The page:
Henderson: While Sotiropoulos might be known for his work on the mat, his boxing has not looked half bad lately.  Sure, if he can’t take down a noted striker like Siver, he’s going to be in for a long night in the striking department.  However, as visions of dos Anjos getting knocked into oblivion courtesy of Jeremy Stephens flash through my head, I feel like we might be talking about a BJJ specialist who can come into this fight with confidence that he has an advantage regardless of where the bout takes place.

Dos Anjos might be a submission specialist, but I doubt he’ll want to test his skills against someone of the caliber of Sotiropoulos.  That leaves it up to the native Australian to decide whether he wants to challenge the takedown defense of dos Anjos or try to pick him apart on the feet.

This fight might turn into a tuneup session for Sotiropoulos.  He might let it go longer just so he can work on tweaking some elements of his game.  Once he tires of that, he’ll find a way to end dos Anjos’ night.  I’ll say he uses his boxing to knock down dos Anjos, then pounces and quickly snaps on a submission for the win.

Adams: This is a fight I can see being worthy for Fight of the Night honors possibly.

Sotiropoulos has locked in various submissions, but as Bryan mentioned, his boxing is vastly improving. He took a step back with his loss to Siver, but that should benefit him somewhat for this fight, as he is looking to get back on track.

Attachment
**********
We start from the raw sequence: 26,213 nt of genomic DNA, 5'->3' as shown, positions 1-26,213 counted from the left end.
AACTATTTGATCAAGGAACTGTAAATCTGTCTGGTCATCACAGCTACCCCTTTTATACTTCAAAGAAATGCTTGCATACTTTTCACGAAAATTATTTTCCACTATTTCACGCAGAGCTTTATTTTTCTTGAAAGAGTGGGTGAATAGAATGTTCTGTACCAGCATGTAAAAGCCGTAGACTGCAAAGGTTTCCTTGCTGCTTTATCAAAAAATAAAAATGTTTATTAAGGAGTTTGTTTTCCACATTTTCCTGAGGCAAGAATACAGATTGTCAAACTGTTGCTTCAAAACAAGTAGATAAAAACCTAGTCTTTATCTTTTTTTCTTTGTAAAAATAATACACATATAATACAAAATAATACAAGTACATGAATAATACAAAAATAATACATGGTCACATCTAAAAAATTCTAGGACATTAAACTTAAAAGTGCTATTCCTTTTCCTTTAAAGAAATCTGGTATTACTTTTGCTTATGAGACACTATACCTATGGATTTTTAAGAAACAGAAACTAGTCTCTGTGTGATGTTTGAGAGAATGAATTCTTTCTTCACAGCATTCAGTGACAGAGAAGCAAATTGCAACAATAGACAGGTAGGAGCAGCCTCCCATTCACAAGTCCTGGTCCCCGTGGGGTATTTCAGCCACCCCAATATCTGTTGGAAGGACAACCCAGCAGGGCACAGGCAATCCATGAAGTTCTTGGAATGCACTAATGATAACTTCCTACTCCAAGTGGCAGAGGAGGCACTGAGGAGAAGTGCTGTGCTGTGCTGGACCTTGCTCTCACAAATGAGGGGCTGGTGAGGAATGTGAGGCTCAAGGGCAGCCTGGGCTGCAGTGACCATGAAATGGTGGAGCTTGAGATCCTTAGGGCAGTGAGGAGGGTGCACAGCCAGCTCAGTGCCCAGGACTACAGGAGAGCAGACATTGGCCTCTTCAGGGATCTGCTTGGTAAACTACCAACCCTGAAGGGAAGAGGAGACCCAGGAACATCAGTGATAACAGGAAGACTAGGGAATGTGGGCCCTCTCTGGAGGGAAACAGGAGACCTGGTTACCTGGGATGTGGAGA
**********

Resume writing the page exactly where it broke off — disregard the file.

This won’t be an easy fight for the Australian, however, as dos Anjos is a talented fighter. But the thing with the Brazilian is that he hasn’t beaten any top-of-the-line fighters. He’ll get another chance to see if he can beat a top 10 lightweight in Sotiropoulos, but I don’t think it will happen.

If dos Anjos decides not to mess with Sotriopoulos on the ground, he may be surprised with the striking ability of the Australian. I don’t think either will finish the fight, but I’m expecting a close battle. In the end, I’m going to take Sotiropoulos as well, by decision.

LW: Melvin Guillard (27-8-2) vs. Shane Roller (10-3)

Adams: Many great lightweight battles will go down on Saturday, and this one is no different as “The Young Assassin” looks to make it five wins in a row against a tough fighter in Roller.

Guillard has been a part of the UFC since 2005, where he competed on the second season of The Ultimate Fighter. Since then, he has been known as one of the toughest guys in the 155-pound division. Under Greg Jackson, he has won his last four bouts, including a first-round TKO victory over Evan Dunham in his last fight. His style is primarily throwing bombs, but he is also a brown belt in Judo and a blue belt in BJJ.

His opponent will be no walk-through by any means, however. Roller was a three-time All-American wrestler at Oklahoma State. He made the transition to MMA quite well by going 6-2 in the WEC. In March 2011, Roller made his UFC debut well-known by earning a Knockout of the Night victory over Thiago Tavares. The concern for the All-American is he has not performed when put up against high-caliber fighters, being defeated by Ben Henderson and Anthony Pettis in his days in the WEC. This fight will determine if Roller should be mentioned as a future top contender in the loaded lightweight division.